Approaches to consolidating local government services
These special districts allow communities to satisfy the state's expenditure and debt limits while still fulfilling the growing demand for services.
This Policy Update explores the history and implications of special districts in Illinois and reviews both the commission report and House Bill 5785. This is a byproduct of the Illinois Constitution of 1870, which placed severe restrictions on the borrowing and spending powers of local governments.
Illinois has between 7,000 and 8,500 units of local government, according to estimates by the U. Illinois experienced substantial population growth during the 20th Century, and communities soon required more public services than governments could fund under these restrictions.
GO TO 2040 recommends that local governments should explore ways to coordinate or consolidate services through collaborative and responsible decision making.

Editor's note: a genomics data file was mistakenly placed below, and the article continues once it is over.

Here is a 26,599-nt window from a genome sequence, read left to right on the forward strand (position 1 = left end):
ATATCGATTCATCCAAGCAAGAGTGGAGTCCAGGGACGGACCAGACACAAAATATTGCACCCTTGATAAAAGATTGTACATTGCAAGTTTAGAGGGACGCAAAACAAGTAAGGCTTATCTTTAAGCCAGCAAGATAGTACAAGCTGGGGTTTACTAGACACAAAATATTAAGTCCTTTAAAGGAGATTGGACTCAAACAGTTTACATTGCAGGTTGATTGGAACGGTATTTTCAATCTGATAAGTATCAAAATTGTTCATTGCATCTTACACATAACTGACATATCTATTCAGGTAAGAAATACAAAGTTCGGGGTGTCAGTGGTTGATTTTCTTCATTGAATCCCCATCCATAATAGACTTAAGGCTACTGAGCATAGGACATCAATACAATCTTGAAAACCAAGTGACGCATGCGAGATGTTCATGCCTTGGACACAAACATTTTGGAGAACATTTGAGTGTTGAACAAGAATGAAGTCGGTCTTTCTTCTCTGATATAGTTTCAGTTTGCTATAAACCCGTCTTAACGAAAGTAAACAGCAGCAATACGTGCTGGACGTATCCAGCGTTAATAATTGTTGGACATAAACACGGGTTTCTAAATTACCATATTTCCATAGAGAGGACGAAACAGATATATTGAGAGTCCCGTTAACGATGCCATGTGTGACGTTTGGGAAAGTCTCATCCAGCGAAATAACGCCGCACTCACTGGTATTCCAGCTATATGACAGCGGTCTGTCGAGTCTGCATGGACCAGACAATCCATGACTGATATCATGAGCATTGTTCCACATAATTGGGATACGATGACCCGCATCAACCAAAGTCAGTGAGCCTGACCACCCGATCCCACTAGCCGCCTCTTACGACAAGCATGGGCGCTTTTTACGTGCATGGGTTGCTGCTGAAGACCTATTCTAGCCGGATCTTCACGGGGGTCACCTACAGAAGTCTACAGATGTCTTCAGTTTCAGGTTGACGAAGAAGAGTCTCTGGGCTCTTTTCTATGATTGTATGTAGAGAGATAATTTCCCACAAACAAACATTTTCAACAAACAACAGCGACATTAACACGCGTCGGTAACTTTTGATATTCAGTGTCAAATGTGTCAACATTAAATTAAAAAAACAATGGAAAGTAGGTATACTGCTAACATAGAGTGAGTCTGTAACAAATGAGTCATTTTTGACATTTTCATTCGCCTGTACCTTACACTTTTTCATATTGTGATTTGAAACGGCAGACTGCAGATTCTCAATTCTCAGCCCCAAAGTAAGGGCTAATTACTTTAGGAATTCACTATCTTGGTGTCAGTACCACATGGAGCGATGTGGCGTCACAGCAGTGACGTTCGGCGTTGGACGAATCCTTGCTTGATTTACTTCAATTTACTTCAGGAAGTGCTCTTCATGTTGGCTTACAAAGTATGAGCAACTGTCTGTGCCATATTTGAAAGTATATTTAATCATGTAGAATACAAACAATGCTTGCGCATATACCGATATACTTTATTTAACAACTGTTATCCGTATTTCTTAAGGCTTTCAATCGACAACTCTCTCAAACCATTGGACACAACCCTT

Both horizontal (between non-overlapping units of government) and vertical (between overlapping units of government) service consolidation should be considered.
The bill would require special districts pursuing dissolution to have a majority vote by both the dissolving government and the receiving government.
It is important to note that there is no standard or optimal form of local governments because each community has its own unique challenges.
As government agencies, special districts are subject to public accountability mechanisms.Most local governments must perform their own audits and financial reporting.This can be a demanding task for smaller special districts with limited resources, and at the expense of transparency and accountability, a number of local governments have not succeeded in fulfilling these financial requirements.The services they provide include fire protection, water treatment, parks, and mosquito abatement.Consequently, there may be a dozen of different units of government providing services in a given community.In response, state lawmakers authorized the creation of special districts by severing services from overwhelmed counties, municipalities, and townships.